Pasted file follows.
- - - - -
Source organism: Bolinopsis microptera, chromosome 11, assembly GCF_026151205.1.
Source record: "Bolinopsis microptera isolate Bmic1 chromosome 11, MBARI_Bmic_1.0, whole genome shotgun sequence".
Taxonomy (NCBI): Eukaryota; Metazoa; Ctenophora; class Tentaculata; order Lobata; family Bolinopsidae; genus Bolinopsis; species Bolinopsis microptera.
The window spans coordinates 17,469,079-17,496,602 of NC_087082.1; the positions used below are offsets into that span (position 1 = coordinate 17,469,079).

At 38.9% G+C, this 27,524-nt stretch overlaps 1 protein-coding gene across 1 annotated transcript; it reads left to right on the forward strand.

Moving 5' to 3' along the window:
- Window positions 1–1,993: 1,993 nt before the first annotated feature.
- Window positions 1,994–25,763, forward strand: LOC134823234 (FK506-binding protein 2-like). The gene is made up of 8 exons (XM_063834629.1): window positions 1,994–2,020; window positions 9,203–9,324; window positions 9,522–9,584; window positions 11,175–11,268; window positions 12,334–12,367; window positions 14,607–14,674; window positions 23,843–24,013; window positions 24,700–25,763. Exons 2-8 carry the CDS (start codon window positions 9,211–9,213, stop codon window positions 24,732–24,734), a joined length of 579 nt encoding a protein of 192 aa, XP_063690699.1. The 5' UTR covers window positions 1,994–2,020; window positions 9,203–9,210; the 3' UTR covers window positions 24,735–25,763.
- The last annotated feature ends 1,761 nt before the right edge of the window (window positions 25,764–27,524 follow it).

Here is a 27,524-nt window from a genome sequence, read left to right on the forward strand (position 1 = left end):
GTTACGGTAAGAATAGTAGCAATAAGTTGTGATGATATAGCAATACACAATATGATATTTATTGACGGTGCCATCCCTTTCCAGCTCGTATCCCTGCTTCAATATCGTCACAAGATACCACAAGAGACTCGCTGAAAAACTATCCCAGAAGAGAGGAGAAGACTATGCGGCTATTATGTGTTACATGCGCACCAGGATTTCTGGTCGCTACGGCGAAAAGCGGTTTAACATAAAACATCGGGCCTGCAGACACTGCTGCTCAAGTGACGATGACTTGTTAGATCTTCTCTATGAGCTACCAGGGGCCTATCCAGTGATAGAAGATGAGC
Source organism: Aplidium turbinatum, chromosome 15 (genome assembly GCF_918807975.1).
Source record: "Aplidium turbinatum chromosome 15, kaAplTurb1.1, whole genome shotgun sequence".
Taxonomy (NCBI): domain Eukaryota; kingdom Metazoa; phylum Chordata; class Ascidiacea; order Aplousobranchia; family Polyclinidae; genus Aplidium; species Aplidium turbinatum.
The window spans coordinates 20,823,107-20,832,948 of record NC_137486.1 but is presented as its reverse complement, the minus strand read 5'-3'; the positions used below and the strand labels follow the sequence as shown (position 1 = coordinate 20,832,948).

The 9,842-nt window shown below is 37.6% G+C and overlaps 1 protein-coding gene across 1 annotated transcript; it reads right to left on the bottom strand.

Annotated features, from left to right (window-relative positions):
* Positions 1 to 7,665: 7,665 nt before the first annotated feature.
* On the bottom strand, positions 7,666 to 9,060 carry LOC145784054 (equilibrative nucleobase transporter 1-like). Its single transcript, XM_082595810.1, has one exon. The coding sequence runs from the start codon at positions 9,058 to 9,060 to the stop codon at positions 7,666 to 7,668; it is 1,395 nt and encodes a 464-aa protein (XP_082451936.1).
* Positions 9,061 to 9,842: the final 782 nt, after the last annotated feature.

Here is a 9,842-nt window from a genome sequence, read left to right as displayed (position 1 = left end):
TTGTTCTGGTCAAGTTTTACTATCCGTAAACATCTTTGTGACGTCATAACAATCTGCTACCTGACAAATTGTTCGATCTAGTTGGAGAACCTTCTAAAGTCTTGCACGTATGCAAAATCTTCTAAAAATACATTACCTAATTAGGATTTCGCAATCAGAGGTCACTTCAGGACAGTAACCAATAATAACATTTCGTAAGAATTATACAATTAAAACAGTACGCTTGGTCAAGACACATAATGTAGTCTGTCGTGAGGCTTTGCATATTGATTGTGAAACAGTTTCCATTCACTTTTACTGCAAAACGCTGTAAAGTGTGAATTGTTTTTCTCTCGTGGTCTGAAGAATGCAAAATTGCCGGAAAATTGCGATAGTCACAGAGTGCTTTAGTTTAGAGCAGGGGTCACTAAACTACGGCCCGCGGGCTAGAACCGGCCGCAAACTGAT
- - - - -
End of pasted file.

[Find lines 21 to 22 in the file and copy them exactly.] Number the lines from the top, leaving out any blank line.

Here is a 9,842-nt window from a genome sequence, read left to right as displayed (position 1 = left end):
TTGTTCTGGTCAAGTTTTACTATCCGTAAACATCTTTGTGACGTCATAACAATCTGCTACCTGACAAATTGTTCGATCTAGTTGGAGAACCTTCTAAAGTCTTGCACGTATGCAAAATCTTCTAAAAATACATTACCTAATTAGGATTTCGCAATCAGAGGTCACTTCAGGACAGTAACCAATAATAACATTTCGTAAGAATTATACAATTAAAACAGTACGCTTGGTCAAGACACATAATGTAGTCTGTCGTGAGGCTTTGCATATTGATTGTGAAACAGTTTCCATTCACTTTTACTGCAAAACGCTGTAAAGTGTGAATTGTTTTTCTCTCGTGGTCTGAAGAATGCAAAATTGCCGGAAAATTGCGATAGTCACAGAGTGCTTTAGTTTAGAGCAGGGGTCACTAAACTACGGCCCGCGGGCTAGAACCGGCCGCAAACTGAT